Trump Interior pick faces contentious fight

Trump Interior pick faces contentious fight
© Greg Nash

President Trump’s pick for the No. 2 position at the Interior Department is facing a contentious confirmation hearing on Thursday. 

David Bernhardt, a Bush administration veteran and energy industry lobbyist, will testify before the Senate Energy and Natural Resources Committee on Thursday, with Democrats promising to probe the deputy secretary nominee's history both in government and on K Street. 

Republicans appear likely to broadly support Bernhardt’s nomination, but his opponents are gearing up to scrutinize his professional history and the role he intends to play in a Trump Interior Department that had already ruffled feathers among greens and conservationists. 


Democrats are likely to drill down into Bernhardt’s time as chairman of the natural resources law practice at Brownstein Hyatt Farber and Schreck, a post he took after an eight-year tenure in former President George W. Bush’s Interior Department. 

Financial disclosure forms show Bernhardt earned at least $1.1 million last year at the firm, including lobbying work on behalf of at least a dozen energy and mining companies and industry groups. 

“He has represented the legal and political interests of a host of different extractive and energy development corporations, and I just see him as being hopelessly conflicted,” said Tyson Slocum, the director of Public Citizen's Energy Program, which has pushed senators to oppose Bernhardt. 

Critics contend Bernhardt’s lobbying past makes him a “walking conflict of interest,” as 150 groups opposed to his nomination wrote in a letter to senators this week. 

“The list of clients he has worked for over the last eight years is so long and covers so many different areas that if he were to actually recuse himself from any work that values his clients, there wouldn’t be anything for him to work on at Interior,” said Aaron Weiss, the spokesman for the Center for Western Priorities.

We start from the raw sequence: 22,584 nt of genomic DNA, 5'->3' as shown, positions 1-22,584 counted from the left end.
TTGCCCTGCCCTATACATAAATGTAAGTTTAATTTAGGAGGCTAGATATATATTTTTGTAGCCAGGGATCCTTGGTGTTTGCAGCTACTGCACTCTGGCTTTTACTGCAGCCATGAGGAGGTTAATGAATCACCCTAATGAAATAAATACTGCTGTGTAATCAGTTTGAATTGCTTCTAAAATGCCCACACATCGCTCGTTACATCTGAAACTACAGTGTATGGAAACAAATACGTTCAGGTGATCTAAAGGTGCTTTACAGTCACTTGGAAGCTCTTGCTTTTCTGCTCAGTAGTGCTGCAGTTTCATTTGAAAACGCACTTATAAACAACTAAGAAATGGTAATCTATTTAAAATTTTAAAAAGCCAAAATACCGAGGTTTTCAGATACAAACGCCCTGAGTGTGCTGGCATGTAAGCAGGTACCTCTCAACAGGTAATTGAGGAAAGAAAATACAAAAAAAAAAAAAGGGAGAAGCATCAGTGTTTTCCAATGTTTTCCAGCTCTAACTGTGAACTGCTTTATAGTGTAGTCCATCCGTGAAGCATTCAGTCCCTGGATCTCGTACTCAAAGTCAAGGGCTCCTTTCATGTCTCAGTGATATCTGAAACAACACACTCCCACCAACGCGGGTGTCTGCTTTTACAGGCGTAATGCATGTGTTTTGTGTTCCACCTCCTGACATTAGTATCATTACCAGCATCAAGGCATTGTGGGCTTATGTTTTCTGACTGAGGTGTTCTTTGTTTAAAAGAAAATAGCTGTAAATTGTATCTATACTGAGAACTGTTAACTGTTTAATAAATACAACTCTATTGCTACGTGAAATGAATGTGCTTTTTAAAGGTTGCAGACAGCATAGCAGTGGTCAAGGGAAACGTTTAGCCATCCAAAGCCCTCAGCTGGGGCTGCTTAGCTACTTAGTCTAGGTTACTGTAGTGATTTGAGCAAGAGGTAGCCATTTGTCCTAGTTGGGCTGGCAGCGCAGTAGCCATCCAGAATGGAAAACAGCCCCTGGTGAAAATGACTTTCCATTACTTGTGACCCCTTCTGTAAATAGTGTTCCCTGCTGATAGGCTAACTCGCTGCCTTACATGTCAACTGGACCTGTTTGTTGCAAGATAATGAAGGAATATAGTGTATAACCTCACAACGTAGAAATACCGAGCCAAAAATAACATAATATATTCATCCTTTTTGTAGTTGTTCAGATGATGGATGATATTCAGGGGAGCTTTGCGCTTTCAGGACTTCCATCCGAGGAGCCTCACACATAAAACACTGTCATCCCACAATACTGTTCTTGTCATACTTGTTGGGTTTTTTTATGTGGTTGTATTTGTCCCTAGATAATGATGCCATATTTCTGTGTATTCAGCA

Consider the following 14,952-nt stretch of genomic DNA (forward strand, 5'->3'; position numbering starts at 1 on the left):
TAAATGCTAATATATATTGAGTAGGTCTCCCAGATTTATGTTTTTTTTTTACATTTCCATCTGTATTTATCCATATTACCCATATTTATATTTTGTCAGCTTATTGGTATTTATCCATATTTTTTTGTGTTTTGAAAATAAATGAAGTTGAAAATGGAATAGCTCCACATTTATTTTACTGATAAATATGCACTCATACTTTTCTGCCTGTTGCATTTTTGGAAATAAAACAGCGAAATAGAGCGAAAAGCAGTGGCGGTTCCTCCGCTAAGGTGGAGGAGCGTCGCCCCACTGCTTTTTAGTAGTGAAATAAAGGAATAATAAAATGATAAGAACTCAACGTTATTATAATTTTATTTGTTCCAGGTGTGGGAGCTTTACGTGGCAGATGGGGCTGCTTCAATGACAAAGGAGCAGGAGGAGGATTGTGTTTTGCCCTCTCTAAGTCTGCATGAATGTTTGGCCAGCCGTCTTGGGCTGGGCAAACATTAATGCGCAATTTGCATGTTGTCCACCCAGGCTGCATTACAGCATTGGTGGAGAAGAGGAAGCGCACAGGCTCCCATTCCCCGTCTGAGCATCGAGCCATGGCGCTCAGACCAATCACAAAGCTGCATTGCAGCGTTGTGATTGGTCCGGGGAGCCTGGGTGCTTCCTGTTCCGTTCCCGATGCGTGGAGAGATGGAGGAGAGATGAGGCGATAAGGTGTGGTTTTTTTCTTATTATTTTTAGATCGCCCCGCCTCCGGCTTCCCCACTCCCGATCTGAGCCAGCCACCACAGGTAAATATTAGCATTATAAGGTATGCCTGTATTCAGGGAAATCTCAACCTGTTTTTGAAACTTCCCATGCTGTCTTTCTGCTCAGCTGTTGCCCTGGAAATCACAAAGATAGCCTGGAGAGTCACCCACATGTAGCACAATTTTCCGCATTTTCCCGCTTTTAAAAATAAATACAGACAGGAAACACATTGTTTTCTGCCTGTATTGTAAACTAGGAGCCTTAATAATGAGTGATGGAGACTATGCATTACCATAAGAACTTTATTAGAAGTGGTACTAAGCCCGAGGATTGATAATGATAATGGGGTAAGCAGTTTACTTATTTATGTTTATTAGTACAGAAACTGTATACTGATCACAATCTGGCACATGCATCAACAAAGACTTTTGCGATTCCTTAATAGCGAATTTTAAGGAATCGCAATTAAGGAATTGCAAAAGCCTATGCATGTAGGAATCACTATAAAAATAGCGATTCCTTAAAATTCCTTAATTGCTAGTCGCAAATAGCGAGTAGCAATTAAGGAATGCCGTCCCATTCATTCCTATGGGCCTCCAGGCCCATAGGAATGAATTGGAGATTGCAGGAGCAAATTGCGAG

In an ethics filing, Bernhardt promised to rescue himself from participating “personally and substantially in any particular matter involving” clients of the firm for up to one year and that he wouldn’t take part in activities in which he has a stake unless he receives an ethics waiver first.

Sen. Maria CantwellMaria Elaine CantwellAgainst mounting odds, Biden seeks GOP support for infrastructure plan The Hill's 12:30 Report: Biden meets with bipartisan lawmakers for infrastructure negotiations Senate Republicans label Biden infrastructure plan a 'slush fund' MORE (D-Wash.), the ranking Democrat on the energy panel, last week sent Bernhardt a letter that could preview Democrats’ approach to Thursday’s hearing, asking him to clarify the extent to which he will recuse himself from Interior decisions. 

She also sought more information about his compensation, the work he did for clients and his role in Trump’s Interior transition team after the presidential election.

“It is essential that the committee and the public writ large are provided the information necessary to ensure … the deputy secretary is working exclusively to advance the public interest, rather than those of special corporate interests that seek to exploit or share resources,” she wrote.